acm - an acm publication

Critical thinking for the google generation

Ubiquity, Volume 2006 Issue May | BY John Stuckey 


Full citation in the ACM Digital Library

- Are serious institutions of higher education in danger of being deserted if they don't accommodate the latest gadget of technological whim?
- Are faculty members at such institutions being scared with the prospect that their students are more clever than they, more adept at using the latest technology, more likely to be bored, and therefore unable to learn?
- Is there a useful role for new technology in the teaching/learning process?

I'd say, "unlikely, definitely, and absolutely." Your answers? I'm more interested in the reasoning behind them than the multiple-choice options, even if it's more challenging to grade. News reports persistently detail the digital skill and expectations of the approaching generation of net-natives (as opposed to us net-immigrants who were not born into but needed to learn our digital competence; it's a counter-intuitive notion that seems to imply that the technology was here before the users, but it seems conceptually useful).

There are plenty of good reasons to incorporate information technology into teaching and learning, but the fear of being left behind or left out or rejected by demanding techno-proficient applicants is not among them. The prudent incorporation of technology can enrich and strengthen education. Will it make teaching easier or ensure effective learning? Probably not, on both counts. Using technology well is hard work, and the results have to be weighed critically and honestly. But pandering to the whims of gadget-obsessed youths in order to ensure institutional survival (not to mention job security) is destined to fail.

OK, "gadget-obsessed" is a cheap shot. And more than that, it probably describes you and me as accurately as it does the current generation of college-bound students. Yet we do have to be careful in giving students what they fervently believe they want. We don't encourage them to gravitate to snap classes or easy graders; we give at least lip service to resisting grade inflation; most of us were concerned when our institutional networks were in danger of becoming useless for any activity other than trafficking in music or movies of, at best, questionable legality. Sometimes, students don't instinctively know what's best, a fact that should make their tuition payments good investments. If the faculty does not have useful knowledge to impart, in a process that often demands that students do things they'd rather not do, then perhaps we should close our doors. I don't mean we can't learn from them. The best scholar, after all, never stops learning and is always open to new possibilities and paradigms.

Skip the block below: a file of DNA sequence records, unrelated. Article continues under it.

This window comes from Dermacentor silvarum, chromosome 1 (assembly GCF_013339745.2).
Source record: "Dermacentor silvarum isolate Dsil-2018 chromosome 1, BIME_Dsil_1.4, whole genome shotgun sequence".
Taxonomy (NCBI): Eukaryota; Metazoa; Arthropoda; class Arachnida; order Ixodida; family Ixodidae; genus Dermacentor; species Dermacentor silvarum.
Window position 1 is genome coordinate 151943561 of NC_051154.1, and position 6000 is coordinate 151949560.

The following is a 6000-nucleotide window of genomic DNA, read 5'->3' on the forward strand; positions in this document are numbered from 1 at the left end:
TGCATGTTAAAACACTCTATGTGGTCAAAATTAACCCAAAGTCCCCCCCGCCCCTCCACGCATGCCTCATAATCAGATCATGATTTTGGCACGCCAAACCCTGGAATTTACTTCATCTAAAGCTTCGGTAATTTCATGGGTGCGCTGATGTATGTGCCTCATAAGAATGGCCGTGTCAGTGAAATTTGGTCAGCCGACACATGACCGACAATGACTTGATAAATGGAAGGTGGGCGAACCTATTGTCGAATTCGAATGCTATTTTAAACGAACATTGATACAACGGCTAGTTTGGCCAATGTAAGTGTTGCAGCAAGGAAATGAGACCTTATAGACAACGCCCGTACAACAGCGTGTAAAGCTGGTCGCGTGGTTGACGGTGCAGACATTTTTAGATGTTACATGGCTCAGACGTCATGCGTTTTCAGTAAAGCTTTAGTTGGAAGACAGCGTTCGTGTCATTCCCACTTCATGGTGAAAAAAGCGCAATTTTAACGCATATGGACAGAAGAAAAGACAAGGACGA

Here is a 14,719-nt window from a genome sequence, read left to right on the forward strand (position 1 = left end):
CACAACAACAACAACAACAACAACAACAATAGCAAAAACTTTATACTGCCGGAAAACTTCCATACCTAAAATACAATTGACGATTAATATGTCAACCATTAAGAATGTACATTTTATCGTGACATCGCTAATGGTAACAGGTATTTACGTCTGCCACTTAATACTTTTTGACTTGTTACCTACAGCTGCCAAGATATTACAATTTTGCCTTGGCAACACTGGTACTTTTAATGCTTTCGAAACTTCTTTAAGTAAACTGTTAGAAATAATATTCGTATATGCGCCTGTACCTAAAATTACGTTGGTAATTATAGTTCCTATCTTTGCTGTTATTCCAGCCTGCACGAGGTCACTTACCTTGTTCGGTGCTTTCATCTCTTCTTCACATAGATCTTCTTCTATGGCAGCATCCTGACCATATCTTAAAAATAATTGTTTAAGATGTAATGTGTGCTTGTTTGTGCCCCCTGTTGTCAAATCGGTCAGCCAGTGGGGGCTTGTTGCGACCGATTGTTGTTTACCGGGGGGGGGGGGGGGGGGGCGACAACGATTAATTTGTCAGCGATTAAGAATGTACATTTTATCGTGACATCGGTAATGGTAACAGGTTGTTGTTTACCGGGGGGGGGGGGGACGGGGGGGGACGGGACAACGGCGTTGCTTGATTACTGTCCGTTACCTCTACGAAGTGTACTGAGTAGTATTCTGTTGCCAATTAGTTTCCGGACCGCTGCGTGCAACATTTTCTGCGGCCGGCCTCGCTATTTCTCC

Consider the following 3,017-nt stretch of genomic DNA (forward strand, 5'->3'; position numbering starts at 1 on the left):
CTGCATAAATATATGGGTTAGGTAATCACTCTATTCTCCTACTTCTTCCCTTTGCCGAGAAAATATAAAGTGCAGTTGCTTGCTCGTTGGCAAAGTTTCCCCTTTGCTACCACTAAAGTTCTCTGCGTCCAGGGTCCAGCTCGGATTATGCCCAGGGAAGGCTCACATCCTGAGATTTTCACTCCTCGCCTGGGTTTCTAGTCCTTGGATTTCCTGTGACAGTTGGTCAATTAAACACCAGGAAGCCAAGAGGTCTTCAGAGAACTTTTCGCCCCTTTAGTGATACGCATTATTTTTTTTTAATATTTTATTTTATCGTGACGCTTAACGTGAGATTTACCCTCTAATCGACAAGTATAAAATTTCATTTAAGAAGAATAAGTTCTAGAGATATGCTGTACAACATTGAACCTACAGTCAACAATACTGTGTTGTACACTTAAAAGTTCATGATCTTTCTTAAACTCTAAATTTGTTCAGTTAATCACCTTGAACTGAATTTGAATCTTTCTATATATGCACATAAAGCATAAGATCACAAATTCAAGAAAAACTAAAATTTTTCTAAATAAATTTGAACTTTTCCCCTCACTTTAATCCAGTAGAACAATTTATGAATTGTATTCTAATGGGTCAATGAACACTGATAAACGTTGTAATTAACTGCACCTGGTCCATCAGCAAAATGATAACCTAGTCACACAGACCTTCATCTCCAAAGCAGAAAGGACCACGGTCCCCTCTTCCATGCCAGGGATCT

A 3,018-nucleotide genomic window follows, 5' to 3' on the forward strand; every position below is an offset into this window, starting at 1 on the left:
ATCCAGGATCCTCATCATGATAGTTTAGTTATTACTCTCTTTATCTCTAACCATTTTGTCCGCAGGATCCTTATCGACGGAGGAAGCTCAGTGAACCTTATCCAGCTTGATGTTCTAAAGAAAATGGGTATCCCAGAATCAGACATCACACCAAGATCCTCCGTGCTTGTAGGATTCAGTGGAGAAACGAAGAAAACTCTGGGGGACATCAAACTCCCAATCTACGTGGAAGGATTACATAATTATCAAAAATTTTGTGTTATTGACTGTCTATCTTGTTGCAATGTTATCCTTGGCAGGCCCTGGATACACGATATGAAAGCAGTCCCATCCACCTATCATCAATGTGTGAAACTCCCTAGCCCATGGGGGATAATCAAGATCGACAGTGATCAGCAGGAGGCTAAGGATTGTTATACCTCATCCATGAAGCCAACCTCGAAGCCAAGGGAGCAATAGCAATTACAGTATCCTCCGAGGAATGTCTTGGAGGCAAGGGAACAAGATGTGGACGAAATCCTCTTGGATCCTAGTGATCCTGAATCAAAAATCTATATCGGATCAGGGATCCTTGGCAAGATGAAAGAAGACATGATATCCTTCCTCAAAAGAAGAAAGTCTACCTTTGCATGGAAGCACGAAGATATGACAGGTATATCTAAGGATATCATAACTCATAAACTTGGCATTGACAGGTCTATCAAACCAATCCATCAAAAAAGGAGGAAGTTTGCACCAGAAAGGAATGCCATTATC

We can generate headlines by touting technology's relentless and apparently accelerating advance, and it will likely always be true that entering students have a greater familiarity and facility with the latest (=greatest?) technology. That is an opportunity rather than a threat. I rejoice in not having to introduce today's students to the same elementary and superficial skills that were necessary 20, 10, or even five years ago (it was the early 80s when we introduced the Computing Skills Workshop as a requirement for all freshmen at Carnegie Mellon). But if today's students have an instinctive capacity to operate the devices and navigate the shoals of the networked world, to find easy answers with astonishing speed, to impress us with the dexterity of their shortest, thickest digits, they still require education in learning how to ask the difficult questions that most likely have no simple answers. That is what critical thinking requires, and that is the essence of true information technology. The answers are not in the computers, no matter how smoothly we operate them. Discard the computers? Don't be silly. They are valuable, even indispensable tools. But they are not sufficient to produce, much less guarantee, knowledge. As educators, we owe it to our students to ensure that multitasking and non-linearity are different from what used to be called failing to pay attention and being easily distracted. We owe it to them to explain the differences among a Google search, a literature search, and research, and we definitely owe them a serious warning about plagiarism. (Plagiarism is certainly not new and, alas, not limited to students, but it sure is a heck of a lot easier these days. Shoot, even plagiarism is less educational today; earlier generations might at least have gained passing familiarity with plagiarized material by having to re-type it!).

Good education is still hard work and not usually glamorous. This is not the scary stuff of headlines. Improving teaching and learning means re-assessing the educational process thoughtfully and often. We give easy lip service to the importance of problem solving, but don't we still base grades in many fields on memorization and recall? We need to consider innovative, creative ways to integrate technology into teaching and learning, but as a means, not an end.

We will not serve our students well if we entice them with a diet of digital dessert and candy in order to keep our own institution's doors open but fail to prepare them for the ever-more-serious challenges with which their world is sure to confront them.

About the Author
John Stuckey has been associated with Washington & Lee University in Virginia for many years. He is an Associate Editor of Ubiquity.


Leave this field empty